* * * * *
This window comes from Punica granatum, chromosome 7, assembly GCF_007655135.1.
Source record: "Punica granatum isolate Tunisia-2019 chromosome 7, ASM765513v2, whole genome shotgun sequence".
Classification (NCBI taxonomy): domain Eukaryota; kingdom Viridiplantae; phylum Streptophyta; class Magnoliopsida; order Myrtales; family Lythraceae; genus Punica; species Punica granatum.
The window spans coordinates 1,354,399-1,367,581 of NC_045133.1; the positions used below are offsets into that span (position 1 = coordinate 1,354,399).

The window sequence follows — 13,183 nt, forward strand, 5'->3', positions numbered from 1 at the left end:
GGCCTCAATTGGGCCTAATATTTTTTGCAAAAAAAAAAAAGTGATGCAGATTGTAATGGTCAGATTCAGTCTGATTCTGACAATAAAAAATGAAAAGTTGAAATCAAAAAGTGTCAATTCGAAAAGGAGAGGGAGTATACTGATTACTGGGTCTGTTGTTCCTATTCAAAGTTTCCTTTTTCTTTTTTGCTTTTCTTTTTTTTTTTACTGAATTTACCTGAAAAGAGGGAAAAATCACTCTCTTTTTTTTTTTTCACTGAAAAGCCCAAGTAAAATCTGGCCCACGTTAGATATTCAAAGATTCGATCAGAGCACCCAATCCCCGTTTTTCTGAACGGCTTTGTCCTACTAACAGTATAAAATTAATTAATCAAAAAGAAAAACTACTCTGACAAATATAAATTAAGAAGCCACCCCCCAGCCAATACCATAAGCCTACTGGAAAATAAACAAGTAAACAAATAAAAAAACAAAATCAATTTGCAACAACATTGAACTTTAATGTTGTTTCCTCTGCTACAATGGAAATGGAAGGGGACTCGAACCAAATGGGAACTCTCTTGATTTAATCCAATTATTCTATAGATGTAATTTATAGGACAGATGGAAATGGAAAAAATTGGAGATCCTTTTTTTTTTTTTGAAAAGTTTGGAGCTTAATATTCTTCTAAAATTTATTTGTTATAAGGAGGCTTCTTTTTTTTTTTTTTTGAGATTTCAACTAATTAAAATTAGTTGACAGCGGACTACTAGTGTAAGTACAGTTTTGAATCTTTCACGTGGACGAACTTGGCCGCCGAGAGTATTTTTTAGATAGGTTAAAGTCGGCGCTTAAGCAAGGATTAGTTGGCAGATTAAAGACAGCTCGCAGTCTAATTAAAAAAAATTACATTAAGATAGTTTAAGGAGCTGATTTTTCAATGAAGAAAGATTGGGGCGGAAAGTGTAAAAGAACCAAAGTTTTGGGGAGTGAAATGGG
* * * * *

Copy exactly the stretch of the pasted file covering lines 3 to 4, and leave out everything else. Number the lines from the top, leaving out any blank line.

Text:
Classification (NCBI taxonomy): domain Eukaryota; kingdom Viridiplantae; phylum Streptophyta; class Magnoliopsida; order Myrtales; family Lythraceae; genus Punica; species Punica granatum.
The window spans coordinates 1,354,399-1,367,581 of NC_045133.1; the positions used below are offsets into that span (position 1 = coordinate 1,354,399).